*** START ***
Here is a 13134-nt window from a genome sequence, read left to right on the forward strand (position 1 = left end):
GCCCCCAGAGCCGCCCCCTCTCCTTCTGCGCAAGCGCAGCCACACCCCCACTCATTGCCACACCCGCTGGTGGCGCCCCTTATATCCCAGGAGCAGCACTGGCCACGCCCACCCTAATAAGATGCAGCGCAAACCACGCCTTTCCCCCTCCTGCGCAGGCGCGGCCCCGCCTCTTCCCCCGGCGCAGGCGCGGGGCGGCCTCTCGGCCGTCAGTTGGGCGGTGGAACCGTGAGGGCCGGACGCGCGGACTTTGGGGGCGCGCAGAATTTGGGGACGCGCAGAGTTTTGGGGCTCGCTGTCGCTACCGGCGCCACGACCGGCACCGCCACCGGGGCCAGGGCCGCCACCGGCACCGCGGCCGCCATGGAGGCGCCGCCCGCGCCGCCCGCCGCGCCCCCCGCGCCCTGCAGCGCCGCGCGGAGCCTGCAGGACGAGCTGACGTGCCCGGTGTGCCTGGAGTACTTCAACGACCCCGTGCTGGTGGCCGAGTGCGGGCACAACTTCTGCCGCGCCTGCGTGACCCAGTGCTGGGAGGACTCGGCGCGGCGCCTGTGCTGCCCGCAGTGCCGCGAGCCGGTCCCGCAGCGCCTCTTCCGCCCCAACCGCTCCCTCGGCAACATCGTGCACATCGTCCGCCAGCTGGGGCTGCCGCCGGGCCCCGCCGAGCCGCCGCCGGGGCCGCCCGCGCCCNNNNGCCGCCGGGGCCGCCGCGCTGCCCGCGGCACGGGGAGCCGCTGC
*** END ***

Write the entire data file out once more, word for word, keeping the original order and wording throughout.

Here is a 13134-nt window from a genome sequence, read left to right on the forward strand (position 1 = left end):
GCCCCCAGAGCCGCCCCCTCTCCTTCTGCGCAAGCGCAGCCACACCCCCACTCATTGCCACACCCGCTGGTGGCGCCCCTTATATCCCAGGAGCAGCACTGGCCACGCCCACCCTAATAAGATGCAGCGCAAACCACGCCTTTCCCCCTCCTGCGCAGGCGCGGCCCCGCCTCTTCCCCCGGCGCAGGCGCGGGGCGGCCTCTCGGCCGTCAGTTGGGCGGTGGAACCGTGAGGGCCGGACGCGCGGACTTTGGGGGCGCGCAGAATTTGGGGACGCGCAGAGTTTTGGGGCTCGCTGTCGCTACCGGCGCCACGACCGGCACCGCCACCGGGGCCAGGGCCGCCACCGGCACCGCGGCCGCCATGGAGGCGCCGCCCGCGCCGCCCGCCGCGCCCCCCGCGCCCTGCAGCGCCGCGCGGAGCCTGCAGGACGAGCTGACGTGCCCGGTGTGCCTGGAGTACTTCAACGACCCCGTGCTGGTGGCCGAGTGCGGGCACAACTTCTGCCGCGCCTGCGTGACCCAGTGCTGGGAGGACTCGGCGCGGCGCCTGTGCTGCCCGCAGTGCCGCGAGCCGGTCCCGCAGCGCCTCTTCCGCCCCAACCGCTCCCTCGGCAACATCGTGCACATCGTCCGCCAGCTGGGGCTGCCGCCGGGCCCCGCCGAGCCGCCGCCGGGGCCGCCCGCGCCCNNNNGCCGCCGGGGCCGCCGCGCTGCCCGCGGCACGGGGAGCCGCTGC